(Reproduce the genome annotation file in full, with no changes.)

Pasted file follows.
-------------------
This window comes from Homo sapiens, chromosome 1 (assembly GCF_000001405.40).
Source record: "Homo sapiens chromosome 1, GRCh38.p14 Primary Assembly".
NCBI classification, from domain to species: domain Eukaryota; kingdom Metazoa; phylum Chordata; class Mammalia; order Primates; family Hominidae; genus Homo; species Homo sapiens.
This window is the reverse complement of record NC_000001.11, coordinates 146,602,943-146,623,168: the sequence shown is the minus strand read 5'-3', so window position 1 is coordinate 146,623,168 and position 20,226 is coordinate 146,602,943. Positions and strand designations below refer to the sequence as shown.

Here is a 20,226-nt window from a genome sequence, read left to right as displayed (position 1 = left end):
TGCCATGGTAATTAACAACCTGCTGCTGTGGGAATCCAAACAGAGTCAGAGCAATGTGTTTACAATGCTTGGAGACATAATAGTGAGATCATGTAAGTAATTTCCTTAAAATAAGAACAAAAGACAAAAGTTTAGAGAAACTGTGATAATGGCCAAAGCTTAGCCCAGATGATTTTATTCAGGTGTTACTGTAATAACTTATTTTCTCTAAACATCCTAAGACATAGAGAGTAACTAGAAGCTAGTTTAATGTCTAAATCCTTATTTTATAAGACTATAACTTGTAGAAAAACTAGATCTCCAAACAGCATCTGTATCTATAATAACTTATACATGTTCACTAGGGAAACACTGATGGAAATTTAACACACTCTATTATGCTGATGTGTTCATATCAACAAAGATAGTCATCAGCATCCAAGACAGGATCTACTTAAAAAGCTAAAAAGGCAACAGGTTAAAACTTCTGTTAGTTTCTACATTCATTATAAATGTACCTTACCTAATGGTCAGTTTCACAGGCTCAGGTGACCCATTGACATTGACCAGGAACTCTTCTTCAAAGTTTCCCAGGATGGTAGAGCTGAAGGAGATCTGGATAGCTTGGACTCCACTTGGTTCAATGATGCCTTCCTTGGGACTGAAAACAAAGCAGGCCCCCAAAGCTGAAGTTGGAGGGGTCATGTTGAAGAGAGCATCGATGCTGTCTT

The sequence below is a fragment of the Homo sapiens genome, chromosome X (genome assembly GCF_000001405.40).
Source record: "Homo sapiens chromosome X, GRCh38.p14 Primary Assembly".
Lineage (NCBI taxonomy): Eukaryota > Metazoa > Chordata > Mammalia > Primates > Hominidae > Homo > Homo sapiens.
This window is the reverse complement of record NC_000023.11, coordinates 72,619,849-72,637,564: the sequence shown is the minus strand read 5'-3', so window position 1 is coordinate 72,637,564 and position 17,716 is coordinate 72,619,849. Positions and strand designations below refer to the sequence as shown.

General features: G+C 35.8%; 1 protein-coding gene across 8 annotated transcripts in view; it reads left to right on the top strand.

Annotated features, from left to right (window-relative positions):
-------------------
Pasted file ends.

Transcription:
This window comes from Homo sapiens, chromosome 1 (assembly GCF_000001405.40).
Source record: "Homo sapiens chromosome 1, GRCh38.p14 Primary Assembly".
NCBI classification, from domain to species: domain Eukaryota; kingdom Metazoa; phylum Chordata; class Mammalia; order Primates; family Hominidae; genus Homo; species Homo sapiens.
This window is the reverse complement of record NC_000001.11, coordinates 146,602,943-146,623,168: the sequence shown is the minus strand read 5'-3', so window position 1 is coordinate 146,623,168 and position 20,226 is coordinate 146,602,943. Positions and strand designations below refer to the sequence as shown.

Here is a 20,226-nt window from a genome sequence, read left to right as displayed (position 1 = left end):
TGCCATGGTAATTAACAACCTGCTGCTGTGGGAATCCAAACAGAGTCAGAGCAATGTGTTTACAATGCTTGGAGACATAATAGTGAGATCATGTAAGTAATTTCCTTAAAATAAGAACAAAAGACAAAAGTTTAGAGAAACTGTGATAATGGCCAAAGCTTAGCCCAGATGATTTTATTCAGGTGTTACTGTAATAACTTATTTTCTCTAAACATCCTAAGACATAGAGAGTAACTAGAAGCTAGTTTAATGTCTAAATCCTTATTTTATAAGACTATAACTTGTAGAAAAACTAGATCTCCAAACAGCATCTGTATCTATAATAACTTATACATGTTCACTAGGGAAACACTGATGGAAATTTAACACACTCTATTATGCTGATGTGTTCATATCAACAAAGATAGTCATCAGCATCCAAGACAGGATCTACTTAAAAAGCTAAAAAGGCAACAGGTTAAAACTTCTGTTAGTTTCTACATTCATTATAAATGTACCTTACCTAATGGTCAGTTTCACAGGCTCAGGTGACCCATTGACATTGACCAGGAACTCTTCTTCAAAGTTTCCCAGGATGGTAGAGCTGAAGGAGATCTGGATAGCTTGGACTCCACTTGGTTCAATGATGCCTTCCTTGGGACTGAAAACAAAGCAGGCCCCCAAAGCTGAAGTTGGAGGGGTCATGTTGAAGAGAGCATCGATGCTGTCTT

The sequence below is a fragment of the Homo sapiens genome, chromosome X (genome assembly GCF_000001405.40).
Source record: "Homo sapiens chromosome X, GRCh38.p14 Primary Assembly".
Lineage (NCBI taxonomy): Eukaryota > Metazoa > Chordata > Mammalia > Primates > Hominidae > Homo > Homo sapiens.
This window is the reverse complement of record NC_000023.11, coordinates 72,619,849-72,637,564: the sequence shown is the minus strand read 5'-3', so window position 1 is coordinate 72,637,564 and position 17,716 is coordinate 72,619,849. Positions and strand designations below refer to the sequence as shown.

General features: G+C 35.8%; 1 protein-coding gene across 8 annotated transcripts in view; it reads left to right on the top strand.

Annotated features, from left to right (window-relative positions):